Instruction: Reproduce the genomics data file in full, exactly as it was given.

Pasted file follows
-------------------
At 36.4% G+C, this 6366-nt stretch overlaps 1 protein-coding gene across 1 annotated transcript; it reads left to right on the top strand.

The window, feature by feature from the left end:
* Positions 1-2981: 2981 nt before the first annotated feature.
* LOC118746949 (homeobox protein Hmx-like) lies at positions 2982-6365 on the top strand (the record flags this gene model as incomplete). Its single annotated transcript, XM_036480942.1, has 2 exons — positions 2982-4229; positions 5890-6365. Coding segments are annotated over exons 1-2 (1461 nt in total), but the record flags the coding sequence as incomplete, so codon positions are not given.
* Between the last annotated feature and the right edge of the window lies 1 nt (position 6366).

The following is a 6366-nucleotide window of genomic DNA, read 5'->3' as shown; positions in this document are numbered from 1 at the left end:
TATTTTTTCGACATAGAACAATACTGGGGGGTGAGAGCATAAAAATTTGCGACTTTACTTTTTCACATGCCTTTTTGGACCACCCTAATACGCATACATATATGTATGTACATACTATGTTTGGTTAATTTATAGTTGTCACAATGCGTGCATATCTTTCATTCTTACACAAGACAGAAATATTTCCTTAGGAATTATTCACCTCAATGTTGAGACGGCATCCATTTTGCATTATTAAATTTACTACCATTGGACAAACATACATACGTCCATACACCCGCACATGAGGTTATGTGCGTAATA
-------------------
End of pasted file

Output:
At 36.4% G+C, this 6366-nt stretch overlaps 1 protein-coding gene across 1 annotated transcript; it reads left to right on the top strand.

The window, feature by feature from the left end:
* Positions 1-2981: 2981 nt before the first annotated feature.
* LOC118746949 (homeobox protein Hmx-like) lies at positions 2982-6365 on the top strand (the record flags this gene model as incomplete). Its single annotated transcript, XM_036480942.1, has 2 exons — positions 2982-4229; positions 5890-6365. Coding segments are annotated over exons 1-2 (1461 nt in total), but the record flags the coding sequence as incomplete, so codon positions are not given.
* Between the last annotated feature and the right edge of the window lies 1 nt (position 6366).

The following is a 6366-nucleotide window of genomic DNA, read 5'->3' as shown; positions in this document are numbered from 1 at the left end:
TATTTTTTCGACATAGAACAATACTGGGGGGTGAGAGCATAAAAATTTGCGACTTTACTTTTTCACATGCCTTTTTGGACCACCCTAATACGCATACATATATGTATGTACATACTATGTTTGGTTAATTTATAGTTGTCACAATGCGTGCATATCTTTCATTCTTACACAAGACAGAAATATTTCCTTAGGAATTATTCACCTCAATGTTGAGACGGCATCCATTTTGCATTATTAAATTTACTACCATTGGACAAACATACATACGTCCATACACCCGCACATGAGGTTATGTGCGTAATA